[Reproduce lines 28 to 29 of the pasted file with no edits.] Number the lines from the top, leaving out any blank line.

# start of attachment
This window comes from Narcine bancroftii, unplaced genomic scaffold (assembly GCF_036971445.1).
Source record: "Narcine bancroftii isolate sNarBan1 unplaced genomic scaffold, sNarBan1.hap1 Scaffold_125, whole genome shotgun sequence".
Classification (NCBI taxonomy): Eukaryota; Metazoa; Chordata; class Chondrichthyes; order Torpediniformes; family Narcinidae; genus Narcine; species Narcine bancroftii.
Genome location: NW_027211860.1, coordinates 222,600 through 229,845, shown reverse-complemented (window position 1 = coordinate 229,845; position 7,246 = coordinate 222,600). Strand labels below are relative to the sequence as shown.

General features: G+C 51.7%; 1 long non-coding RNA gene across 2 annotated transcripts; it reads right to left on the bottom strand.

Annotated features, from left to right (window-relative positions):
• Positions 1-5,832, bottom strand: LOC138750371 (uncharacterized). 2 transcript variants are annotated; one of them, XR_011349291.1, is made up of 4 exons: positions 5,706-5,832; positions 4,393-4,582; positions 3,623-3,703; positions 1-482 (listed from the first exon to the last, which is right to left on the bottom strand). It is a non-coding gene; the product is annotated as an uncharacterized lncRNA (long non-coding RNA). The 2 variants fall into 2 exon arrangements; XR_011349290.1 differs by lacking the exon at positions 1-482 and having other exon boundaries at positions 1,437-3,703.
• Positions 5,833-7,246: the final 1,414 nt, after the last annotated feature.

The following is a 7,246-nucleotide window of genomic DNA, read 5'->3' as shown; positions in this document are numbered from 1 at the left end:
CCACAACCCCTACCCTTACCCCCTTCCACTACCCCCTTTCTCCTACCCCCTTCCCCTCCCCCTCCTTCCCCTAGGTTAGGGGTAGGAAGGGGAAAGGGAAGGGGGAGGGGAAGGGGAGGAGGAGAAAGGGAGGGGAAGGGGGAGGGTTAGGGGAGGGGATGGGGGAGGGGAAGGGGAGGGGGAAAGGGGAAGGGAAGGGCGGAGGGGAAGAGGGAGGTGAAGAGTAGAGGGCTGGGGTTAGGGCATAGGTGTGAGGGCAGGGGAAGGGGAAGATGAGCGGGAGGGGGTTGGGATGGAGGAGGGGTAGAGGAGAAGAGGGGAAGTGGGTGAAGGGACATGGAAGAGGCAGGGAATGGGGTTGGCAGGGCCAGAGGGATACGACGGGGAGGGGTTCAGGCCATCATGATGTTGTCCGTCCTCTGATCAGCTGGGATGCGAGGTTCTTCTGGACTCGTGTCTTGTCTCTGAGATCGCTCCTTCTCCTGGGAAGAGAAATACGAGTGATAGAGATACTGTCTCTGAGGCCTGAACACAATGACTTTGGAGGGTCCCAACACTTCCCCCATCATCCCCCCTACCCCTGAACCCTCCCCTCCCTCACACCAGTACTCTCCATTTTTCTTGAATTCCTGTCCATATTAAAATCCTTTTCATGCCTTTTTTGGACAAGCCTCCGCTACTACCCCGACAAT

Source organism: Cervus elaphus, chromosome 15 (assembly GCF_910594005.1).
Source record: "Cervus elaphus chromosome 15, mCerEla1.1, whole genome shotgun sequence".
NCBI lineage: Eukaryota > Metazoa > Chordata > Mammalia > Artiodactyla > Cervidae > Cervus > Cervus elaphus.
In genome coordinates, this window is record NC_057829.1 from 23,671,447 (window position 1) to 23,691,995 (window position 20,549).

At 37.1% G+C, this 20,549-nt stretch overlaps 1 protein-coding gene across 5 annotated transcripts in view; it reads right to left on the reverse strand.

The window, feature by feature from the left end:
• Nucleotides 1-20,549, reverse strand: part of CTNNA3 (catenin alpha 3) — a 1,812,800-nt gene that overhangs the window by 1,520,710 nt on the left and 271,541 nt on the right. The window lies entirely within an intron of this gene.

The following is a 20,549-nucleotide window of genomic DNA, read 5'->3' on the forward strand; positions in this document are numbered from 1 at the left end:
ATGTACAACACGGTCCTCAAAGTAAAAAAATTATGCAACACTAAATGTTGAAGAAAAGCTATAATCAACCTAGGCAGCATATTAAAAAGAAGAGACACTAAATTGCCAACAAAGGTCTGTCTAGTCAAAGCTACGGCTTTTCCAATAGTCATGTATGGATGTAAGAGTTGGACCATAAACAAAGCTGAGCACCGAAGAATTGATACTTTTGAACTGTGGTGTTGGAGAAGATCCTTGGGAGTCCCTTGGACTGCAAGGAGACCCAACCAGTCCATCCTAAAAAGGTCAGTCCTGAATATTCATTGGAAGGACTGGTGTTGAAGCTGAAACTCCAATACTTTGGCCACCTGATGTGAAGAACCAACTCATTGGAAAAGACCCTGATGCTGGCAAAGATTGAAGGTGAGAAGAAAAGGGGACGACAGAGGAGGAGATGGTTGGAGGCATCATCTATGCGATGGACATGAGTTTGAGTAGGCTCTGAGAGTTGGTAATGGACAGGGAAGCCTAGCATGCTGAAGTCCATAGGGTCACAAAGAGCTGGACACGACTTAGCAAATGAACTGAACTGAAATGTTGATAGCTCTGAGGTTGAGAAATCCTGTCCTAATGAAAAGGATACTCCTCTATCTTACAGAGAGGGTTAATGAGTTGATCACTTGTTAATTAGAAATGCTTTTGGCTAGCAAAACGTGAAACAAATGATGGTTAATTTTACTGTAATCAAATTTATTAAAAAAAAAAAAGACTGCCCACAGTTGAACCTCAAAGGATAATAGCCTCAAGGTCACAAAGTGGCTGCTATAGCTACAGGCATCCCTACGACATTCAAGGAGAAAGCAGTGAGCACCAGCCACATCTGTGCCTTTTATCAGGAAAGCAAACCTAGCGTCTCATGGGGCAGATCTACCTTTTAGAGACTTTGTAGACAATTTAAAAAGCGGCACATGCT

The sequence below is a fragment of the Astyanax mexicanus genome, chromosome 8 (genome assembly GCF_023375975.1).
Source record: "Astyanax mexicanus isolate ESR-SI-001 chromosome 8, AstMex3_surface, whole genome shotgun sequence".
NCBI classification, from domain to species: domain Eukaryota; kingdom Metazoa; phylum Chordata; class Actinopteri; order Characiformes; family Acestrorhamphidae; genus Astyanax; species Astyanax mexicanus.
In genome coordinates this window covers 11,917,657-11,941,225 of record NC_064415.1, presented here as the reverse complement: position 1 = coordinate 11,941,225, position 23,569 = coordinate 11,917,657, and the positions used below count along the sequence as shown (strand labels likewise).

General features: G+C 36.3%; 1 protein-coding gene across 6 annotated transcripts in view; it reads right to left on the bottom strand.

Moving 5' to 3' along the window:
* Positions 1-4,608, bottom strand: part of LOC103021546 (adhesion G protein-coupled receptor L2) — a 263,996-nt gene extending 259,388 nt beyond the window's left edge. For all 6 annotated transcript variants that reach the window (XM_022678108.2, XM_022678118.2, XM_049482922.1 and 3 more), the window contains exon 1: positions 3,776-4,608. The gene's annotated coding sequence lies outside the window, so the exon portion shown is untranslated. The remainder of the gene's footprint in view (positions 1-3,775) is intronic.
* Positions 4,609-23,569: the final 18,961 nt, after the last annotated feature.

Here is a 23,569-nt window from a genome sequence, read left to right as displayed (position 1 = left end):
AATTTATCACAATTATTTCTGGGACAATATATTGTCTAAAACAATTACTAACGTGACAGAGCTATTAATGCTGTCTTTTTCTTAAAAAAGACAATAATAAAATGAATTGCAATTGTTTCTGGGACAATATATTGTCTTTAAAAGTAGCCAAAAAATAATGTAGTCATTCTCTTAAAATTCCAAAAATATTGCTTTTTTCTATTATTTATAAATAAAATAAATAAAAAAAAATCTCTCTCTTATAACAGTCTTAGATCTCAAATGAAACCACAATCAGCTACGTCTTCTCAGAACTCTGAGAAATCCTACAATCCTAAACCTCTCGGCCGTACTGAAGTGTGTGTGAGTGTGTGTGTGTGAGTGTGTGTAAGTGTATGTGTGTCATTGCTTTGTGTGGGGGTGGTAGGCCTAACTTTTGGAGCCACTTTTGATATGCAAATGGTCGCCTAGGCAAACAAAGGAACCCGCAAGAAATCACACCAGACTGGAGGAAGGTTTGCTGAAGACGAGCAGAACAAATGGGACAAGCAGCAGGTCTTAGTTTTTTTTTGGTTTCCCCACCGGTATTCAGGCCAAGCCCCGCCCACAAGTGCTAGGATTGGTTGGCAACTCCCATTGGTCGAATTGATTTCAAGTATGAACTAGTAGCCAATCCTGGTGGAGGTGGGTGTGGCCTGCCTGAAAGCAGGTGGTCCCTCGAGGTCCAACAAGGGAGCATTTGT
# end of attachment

Here is a 23,569-nt window from a genome sequence, read left to right as displayed (position 1 = left end):
AATTTATCACAATTATTTCTGGGACAATATATTGTCTAAAACAATTACTAACGTGACAGAGCTATTAATGCTGTCTTTTTCTTAAAAAAGACAATAATAAAATGAATTGCAATTGTTTCTGGGACAATATATTGTCTTTAAAAGTAGCCAAAAAATAATGTAGTCATTCTCTTAAAATTCCAAAAATATTGCTTTTTTCTATTATTTATAAATAAAATAAATAAAAAAAAATCTCTCTCTTATAACAGTCTTAGATCTCAAATGAAACCACAATCAGCTACGTCTTCTCAGAACTCTGAGAAATCCTACAATCCTAAACCTCTCGGCCGTACTGAAGTGTGTGTGAGTGTGTGTGTGTGAGTGTGTGTAAGTGTATGTGTGTCATTGCTTTGTGTGGGGGTGGTAGGCCTAACTTTTGGAGCCACTTTTGATATGCAAATGGTCGCCTAGGCAAACAAAGGAACCCGCAAGAAATCACACCAGACTGGAGGAAGGTTTGCTGAAGACGAGCAGAACAAATGGGACAAGCAGCAGGTCTTAGTTTTTTTTTGGTTTCCCCACCGGTATTCAGGCCAAGCCCCGCCCACAAGTGCTAGGATTGGTTGGCAACTCCCATTGGTCGAATTGATTTCAAGTATGAACTAGTAGCCAATCCTGGTGGAGGTGGGTGTGGCCTGCCTGAAAGCAGGTGGTCCCTCGAGGTCCAACAAGGGAGCATTTGT